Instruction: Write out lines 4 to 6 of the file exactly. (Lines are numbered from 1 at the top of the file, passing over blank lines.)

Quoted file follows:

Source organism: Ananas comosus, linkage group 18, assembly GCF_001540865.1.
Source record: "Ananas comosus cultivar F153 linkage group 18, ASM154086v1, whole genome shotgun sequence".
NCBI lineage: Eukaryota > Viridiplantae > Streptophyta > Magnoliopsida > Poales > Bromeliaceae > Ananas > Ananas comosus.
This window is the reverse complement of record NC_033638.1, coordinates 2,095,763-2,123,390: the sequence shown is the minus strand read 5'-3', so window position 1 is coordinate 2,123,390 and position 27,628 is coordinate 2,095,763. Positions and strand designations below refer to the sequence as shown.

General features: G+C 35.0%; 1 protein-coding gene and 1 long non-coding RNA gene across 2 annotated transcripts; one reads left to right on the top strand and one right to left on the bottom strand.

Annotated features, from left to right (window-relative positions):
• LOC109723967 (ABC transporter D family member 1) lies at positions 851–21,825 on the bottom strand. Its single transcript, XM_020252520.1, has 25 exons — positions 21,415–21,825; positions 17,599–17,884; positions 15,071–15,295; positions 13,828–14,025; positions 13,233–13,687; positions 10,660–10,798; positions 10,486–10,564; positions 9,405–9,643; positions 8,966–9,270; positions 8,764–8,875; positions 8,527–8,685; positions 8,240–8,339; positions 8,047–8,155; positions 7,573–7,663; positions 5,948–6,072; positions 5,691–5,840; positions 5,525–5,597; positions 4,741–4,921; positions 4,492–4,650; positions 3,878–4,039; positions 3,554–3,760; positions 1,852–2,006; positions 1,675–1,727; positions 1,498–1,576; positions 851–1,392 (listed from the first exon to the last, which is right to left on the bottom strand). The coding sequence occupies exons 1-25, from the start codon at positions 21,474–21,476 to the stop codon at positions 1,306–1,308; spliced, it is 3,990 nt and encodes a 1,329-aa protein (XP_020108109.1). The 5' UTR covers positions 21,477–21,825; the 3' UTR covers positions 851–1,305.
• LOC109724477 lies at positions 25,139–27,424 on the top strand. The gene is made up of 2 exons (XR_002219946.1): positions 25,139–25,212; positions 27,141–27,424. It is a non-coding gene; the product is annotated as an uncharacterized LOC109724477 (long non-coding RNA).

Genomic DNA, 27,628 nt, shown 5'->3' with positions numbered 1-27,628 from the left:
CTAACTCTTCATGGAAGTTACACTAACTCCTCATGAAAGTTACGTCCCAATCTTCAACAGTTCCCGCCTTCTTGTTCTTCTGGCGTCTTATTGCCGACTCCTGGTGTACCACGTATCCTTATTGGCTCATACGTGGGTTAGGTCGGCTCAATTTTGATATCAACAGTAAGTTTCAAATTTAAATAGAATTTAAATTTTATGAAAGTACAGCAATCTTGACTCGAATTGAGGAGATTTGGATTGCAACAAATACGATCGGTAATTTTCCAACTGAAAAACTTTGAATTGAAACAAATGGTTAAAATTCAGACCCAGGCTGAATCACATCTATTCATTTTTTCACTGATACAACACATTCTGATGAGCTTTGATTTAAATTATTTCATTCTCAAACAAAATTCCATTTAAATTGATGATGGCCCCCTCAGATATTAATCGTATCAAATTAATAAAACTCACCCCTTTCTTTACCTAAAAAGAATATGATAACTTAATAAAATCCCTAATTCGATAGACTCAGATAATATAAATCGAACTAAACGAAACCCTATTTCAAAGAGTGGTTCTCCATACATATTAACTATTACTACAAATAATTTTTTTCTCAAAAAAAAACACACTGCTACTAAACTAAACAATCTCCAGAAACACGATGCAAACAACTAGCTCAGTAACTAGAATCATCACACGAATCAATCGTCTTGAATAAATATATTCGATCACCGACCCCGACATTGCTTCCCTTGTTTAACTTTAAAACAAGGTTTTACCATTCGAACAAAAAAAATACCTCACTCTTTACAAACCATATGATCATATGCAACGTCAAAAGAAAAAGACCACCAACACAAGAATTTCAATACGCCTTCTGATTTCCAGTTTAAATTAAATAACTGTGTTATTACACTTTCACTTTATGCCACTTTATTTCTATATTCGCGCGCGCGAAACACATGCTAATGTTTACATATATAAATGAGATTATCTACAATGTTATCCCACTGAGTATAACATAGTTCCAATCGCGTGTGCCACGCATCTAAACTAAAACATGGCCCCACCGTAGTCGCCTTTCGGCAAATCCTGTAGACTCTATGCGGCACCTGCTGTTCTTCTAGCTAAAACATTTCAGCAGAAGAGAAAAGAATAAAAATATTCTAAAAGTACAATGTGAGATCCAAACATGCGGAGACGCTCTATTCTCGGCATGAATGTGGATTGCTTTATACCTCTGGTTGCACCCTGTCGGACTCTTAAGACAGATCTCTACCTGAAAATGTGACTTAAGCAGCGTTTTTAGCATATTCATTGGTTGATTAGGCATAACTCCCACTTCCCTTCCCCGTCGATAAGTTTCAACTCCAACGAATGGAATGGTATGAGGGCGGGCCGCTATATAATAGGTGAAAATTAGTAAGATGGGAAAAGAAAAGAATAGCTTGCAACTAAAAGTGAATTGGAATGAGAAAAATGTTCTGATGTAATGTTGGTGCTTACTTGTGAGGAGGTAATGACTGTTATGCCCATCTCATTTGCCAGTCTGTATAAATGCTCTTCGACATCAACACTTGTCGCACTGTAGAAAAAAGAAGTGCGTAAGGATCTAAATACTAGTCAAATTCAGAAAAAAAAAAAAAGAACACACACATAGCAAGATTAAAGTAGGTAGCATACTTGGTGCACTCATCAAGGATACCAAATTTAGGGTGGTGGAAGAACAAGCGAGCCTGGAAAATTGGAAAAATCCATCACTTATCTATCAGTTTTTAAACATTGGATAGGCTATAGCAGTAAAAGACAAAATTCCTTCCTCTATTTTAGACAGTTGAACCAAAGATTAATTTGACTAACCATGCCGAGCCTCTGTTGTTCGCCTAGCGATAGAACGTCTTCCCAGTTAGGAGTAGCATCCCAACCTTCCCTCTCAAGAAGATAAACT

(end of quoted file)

This window is the reverse complement of record NC_033638.1, coordinates 2,095,763-2,123,390: the sequence shown is the minus strand read 5'-3', so window position 1 is coordinate 2,123,390 and position 27,628 is coordinate 2,095,763. Positions and strand designations below refer to the sequence as shown.

General features: G+C 35.0%; 1 protein-coding gene and 1 long non-coding RNA gene across 2 annotated transcripts; one reads left to right on the top strand and one right to left on the bottom strand.

Annotated features, from left to right (window-relative positions):